“The Kawasaki had probably the best bottom-end,” agrees Adam, “Its mid-range wasn’t as stout feeling as the Harley’s, but overall a good happy-medium.”
The Kawsasaki featured some of the best ground clearance, allowing for a faster pace than its competitors in the corners.
As mentioned before, the exhaust looks great (a special edition version of the Vulcan offering blacked-out pipes). But while the exhaust note sounds fine enough, it could use a little more rasp for the extra chutzpah to match the tone of the H-D and surprising rattle from the Shadow.
The well-sorted five-speed gearbox never had any issues, with clutch engagement quick and easy. Neutral was particularly easy to find (the same could not be said of the Star) and lever pull was light. No complaints from any test riders, explaining its top rating in clutch and transmission.
While none of these cruisers can boast the invigorating braking prowess of a sportier street/sportbike, the Kawasaki’s brakes rated best of our comparo bunch. The front 300mm rotor pinched by two-piston Tokico caliper delivers a pleasing bite and feel at the lever. Teamed with the 270mm rear disc, the two binders bring things to a halt well enough, all the more impressive considering they slow down the heaviest curb weight at 619 lbs.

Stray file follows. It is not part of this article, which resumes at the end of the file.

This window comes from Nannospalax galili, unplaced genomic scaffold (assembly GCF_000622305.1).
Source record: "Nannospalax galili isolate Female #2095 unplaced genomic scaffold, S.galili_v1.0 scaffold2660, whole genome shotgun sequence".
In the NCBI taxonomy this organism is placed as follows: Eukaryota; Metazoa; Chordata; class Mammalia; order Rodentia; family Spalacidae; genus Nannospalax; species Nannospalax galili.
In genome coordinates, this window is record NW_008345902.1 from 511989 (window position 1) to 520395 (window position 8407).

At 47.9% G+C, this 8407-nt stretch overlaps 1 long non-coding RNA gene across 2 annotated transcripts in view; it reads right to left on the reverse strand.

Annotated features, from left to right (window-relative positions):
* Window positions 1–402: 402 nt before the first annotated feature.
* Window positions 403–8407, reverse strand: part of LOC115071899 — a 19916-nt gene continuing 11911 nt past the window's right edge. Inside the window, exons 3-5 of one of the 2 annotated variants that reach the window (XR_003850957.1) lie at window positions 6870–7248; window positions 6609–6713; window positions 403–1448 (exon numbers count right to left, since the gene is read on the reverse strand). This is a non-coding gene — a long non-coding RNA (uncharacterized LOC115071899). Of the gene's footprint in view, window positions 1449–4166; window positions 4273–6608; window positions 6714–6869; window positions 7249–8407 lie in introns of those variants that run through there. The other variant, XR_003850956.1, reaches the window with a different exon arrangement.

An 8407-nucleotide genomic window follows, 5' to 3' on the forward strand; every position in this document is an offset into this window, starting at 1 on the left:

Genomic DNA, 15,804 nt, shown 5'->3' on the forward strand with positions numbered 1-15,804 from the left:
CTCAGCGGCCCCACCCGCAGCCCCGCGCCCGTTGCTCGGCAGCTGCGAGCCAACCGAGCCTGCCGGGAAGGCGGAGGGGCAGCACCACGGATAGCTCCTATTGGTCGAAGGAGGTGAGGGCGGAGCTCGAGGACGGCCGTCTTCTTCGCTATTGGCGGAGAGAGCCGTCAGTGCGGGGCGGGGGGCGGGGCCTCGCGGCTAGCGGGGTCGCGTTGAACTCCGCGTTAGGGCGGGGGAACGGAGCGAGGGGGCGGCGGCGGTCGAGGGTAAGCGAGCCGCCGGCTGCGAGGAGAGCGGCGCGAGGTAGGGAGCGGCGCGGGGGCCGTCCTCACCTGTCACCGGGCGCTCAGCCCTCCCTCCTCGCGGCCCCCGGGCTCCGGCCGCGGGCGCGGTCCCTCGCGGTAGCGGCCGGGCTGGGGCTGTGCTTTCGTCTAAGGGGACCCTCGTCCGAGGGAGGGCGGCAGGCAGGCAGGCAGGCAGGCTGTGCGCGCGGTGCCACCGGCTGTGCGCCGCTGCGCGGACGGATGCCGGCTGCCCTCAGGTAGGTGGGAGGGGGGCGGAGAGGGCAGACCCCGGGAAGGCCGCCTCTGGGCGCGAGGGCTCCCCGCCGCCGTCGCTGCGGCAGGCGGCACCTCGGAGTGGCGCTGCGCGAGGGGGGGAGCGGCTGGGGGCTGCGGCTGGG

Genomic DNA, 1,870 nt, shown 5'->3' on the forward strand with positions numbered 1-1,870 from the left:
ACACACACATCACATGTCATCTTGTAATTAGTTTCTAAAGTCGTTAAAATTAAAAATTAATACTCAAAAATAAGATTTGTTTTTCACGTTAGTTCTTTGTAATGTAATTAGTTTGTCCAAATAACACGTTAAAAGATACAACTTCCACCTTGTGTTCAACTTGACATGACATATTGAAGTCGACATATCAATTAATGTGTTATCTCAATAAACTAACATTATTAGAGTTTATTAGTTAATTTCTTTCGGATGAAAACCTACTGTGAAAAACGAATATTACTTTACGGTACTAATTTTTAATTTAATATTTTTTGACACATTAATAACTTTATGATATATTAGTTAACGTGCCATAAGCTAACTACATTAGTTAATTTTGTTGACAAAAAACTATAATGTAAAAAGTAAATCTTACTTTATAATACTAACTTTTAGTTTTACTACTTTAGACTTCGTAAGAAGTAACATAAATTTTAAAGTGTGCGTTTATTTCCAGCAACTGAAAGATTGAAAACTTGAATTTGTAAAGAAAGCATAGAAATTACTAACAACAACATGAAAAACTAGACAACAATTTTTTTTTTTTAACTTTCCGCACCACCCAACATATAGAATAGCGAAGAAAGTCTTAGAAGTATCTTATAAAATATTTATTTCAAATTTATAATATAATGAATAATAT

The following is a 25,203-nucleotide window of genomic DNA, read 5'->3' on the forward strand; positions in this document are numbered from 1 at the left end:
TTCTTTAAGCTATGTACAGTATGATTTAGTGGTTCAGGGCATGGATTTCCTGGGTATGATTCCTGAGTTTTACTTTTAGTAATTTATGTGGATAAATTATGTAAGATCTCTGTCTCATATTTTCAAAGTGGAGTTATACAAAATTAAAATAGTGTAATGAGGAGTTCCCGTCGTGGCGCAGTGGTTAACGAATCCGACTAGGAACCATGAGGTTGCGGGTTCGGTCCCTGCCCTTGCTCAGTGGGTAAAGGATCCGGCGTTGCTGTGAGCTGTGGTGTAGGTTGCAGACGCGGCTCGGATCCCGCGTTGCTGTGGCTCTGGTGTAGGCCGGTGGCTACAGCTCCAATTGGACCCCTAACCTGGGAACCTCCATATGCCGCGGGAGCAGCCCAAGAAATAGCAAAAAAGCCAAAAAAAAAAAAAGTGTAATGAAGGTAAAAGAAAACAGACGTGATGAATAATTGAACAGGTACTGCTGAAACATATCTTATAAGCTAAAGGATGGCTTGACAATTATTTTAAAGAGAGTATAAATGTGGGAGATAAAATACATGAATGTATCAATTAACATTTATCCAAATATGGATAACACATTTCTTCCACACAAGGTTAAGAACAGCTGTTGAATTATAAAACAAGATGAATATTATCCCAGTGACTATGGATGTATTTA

Yet the extra pounds don’t hinder the Kawasaki’s handling scores, where it came out on top, nor does the tall/skinny front and wide rear tire combination. Sporting a 33-degree rake, the Vulcan has the most trail (7.2 inches) in our testing group, almost an inch more than the Honda. Combined with its 64.8-inch wheelbase, it may not turn quite as quick at the others, but once it does the Vulcan holds a smooth, stable line. Simply push on the wide bars and tip the Vulcan into the turn, where, unlike some of the other rides in our comparison, it can actually lean over a little without the immediate scraping of hard parts.
The Kawasaki's ergonomic package was deemed the friendliest to our test riders.
Ground clearance on the Kawasaki far exceeds the Star and Harley-Davidson, encouraging more spirited runs around the corners – always a grin factor plus. The Vulcan can handle the quicker pace offered by the extra lean without the wallowing instability of the Honda. The suspension, a 41mm fork and preload adjustable rear shock, hold up its share of the handling duties, delivering more than ample travel (5.9 inch front, 4.1 inch rear) and a plush ride.